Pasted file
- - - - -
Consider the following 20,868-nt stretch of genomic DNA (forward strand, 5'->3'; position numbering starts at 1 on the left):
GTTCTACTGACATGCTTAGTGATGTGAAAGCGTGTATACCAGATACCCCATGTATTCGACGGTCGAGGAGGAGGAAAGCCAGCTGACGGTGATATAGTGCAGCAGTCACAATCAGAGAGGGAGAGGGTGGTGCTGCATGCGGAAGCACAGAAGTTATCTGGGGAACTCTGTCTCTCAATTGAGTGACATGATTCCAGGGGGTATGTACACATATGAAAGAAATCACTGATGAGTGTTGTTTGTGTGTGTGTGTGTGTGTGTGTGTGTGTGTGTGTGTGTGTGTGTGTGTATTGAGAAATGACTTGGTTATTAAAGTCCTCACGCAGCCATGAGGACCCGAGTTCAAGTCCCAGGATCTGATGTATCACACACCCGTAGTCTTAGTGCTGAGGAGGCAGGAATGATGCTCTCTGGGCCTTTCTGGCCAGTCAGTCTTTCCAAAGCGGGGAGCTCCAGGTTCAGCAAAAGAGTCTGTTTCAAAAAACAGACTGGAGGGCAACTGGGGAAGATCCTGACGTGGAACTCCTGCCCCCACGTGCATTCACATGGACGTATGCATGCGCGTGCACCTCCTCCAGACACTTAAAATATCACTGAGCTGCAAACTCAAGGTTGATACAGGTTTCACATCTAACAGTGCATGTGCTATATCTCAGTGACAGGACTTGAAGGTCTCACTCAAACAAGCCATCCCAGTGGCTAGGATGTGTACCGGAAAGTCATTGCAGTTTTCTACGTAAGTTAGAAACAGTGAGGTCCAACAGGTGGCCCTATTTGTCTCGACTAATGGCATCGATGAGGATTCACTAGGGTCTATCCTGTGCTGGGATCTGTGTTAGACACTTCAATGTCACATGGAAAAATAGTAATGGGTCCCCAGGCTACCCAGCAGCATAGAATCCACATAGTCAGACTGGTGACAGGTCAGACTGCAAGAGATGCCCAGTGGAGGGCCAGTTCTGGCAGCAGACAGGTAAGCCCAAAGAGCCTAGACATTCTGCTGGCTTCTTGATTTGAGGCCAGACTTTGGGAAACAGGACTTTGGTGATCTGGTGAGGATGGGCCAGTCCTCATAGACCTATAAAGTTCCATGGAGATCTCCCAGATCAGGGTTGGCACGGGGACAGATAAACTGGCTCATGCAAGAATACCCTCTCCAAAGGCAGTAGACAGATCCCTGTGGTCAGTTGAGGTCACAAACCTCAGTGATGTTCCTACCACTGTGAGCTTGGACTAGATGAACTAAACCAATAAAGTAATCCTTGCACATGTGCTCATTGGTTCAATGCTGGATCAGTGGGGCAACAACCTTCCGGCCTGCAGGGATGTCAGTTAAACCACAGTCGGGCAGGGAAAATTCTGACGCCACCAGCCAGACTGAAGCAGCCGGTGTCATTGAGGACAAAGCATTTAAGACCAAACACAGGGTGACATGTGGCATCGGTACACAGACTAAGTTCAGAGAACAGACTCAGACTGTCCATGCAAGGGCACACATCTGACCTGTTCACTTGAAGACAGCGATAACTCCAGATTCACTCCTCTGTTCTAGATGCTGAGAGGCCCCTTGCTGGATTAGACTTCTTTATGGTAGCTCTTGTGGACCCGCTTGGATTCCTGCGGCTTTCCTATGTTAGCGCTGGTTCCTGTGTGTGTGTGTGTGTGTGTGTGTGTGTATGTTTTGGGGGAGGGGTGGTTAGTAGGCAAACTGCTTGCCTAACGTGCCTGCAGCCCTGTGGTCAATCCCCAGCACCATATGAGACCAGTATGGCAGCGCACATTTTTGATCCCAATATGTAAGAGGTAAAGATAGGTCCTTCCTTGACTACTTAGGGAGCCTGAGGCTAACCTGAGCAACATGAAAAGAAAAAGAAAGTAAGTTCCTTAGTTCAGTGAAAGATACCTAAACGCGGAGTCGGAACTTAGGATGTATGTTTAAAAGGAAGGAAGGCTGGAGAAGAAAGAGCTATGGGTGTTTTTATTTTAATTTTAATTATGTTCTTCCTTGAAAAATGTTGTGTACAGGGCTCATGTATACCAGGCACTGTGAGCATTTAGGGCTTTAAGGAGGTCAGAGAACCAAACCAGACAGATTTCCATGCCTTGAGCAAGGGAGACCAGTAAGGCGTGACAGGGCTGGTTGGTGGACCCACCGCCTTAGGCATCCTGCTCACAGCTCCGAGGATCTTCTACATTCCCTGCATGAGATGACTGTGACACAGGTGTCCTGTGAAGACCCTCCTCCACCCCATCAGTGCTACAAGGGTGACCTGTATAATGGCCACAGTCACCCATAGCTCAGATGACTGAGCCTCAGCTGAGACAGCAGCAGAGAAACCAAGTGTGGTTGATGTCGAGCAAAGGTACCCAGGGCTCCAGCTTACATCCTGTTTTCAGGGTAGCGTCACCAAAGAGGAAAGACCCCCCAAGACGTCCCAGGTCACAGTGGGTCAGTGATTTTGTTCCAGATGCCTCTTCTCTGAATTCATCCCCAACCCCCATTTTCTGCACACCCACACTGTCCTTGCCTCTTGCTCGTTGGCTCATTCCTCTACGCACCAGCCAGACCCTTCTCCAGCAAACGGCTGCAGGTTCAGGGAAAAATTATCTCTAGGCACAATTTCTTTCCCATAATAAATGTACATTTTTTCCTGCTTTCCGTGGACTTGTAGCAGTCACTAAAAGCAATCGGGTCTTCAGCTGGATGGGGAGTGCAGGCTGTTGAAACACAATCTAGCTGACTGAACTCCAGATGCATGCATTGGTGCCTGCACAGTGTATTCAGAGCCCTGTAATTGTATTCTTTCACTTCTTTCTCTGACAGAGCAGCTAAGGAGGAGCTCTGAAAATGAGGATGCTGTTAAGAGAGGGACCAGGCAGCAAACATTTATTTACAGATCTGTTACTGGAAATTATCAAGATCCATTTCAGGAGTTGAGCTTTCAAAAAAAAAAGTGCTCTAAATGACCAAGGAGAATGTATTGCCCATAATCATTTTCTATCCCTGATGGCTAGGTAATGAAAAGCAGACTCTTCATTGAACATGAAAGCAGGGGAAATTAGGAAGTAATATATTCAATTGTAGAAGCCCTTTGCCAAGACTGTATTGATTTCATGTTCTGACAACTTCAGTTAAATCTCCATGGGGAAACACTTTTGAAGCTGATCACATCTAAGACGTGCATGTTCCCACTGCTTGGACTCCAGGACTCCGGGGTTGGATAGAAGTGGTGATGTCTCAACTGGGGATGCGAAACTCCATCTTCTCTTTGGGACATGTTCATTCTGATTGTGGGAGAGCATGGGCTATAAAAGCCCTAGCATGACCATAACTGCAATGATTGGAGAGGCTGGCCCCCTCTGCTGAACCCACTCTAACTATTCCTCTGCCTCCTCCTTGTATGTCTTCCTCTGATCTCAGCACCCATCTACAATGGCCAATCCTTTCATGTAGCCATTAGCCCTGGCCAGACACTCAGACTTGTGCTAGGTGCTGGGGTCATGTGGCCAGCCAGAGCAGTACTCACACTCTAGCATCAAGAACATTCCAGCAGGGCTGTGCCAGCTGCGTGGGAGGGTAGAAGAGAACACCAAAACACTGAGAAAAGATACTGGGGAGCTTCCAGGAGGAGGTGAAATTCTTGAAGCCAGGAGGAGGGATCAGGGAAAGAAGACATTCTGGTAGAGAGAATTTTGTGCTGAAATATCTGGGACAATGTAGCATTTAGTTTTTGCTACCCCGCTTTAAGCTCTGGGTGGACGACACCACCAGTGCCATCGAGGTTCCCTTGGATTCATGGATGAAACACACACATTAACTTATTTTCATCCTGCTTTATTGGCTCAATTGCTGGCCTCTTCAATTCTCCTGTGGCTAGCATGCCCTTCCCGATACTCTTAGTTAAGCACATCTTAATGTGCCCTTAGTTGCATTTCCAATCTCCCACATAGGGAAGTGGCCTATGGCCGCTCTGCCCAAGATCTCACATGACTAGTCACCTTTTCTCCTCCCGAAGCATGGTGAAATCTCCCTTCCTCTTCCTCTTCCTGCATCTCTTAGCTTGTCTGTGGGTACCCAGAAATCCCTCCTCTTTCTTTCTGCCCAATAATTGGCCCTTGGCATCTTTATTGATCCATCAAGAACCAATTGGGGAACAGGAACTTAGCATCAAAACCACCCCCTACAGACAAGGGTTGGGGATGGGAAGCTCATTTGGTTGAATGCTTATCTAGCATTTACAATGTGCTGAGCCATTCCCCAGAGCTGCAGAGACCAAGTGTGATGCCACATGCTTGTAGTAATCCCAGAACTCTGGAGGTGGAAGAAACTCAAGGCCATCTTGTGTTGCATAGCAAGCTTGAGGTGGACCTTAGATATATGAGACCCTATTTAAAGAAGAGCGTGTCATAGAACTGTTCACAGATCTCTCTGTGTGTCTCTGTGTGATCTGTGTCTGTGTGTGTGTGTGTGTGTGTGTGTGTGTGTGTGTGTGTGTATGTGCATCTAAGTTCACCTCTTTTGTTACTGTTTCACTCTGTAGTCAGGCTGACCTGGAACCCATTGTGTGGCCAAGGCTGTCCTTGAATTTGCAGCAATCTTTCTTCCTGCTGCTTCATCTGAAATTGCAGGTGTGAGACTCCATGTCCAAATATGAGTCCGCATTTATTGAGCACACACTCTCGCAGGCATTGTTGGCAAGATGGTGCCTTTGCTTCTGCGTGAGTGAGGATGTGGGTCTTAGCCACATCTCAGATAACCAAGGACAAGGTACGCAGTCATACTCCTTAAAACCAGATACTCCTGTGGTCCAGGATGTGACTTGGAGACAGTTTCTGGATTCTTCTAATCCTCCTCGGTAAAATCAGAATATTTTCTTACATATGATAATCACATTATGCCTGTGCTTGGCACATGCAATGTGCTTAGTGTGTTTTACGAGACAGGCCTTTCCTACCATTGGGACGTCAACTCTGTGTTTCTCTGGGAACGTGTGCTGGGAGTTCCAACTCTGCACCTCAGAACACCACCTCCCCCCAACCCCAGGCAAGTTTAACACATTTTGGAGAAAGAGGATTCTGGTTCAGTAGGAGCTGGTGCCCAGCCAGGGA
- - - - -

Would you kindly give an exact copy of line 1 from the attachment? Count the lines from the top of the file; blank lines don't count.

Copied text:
Consider the following 20,868-nt stretch of genomic DNA (forward strand, 5'->3'; position numbering starts at 1 on the left):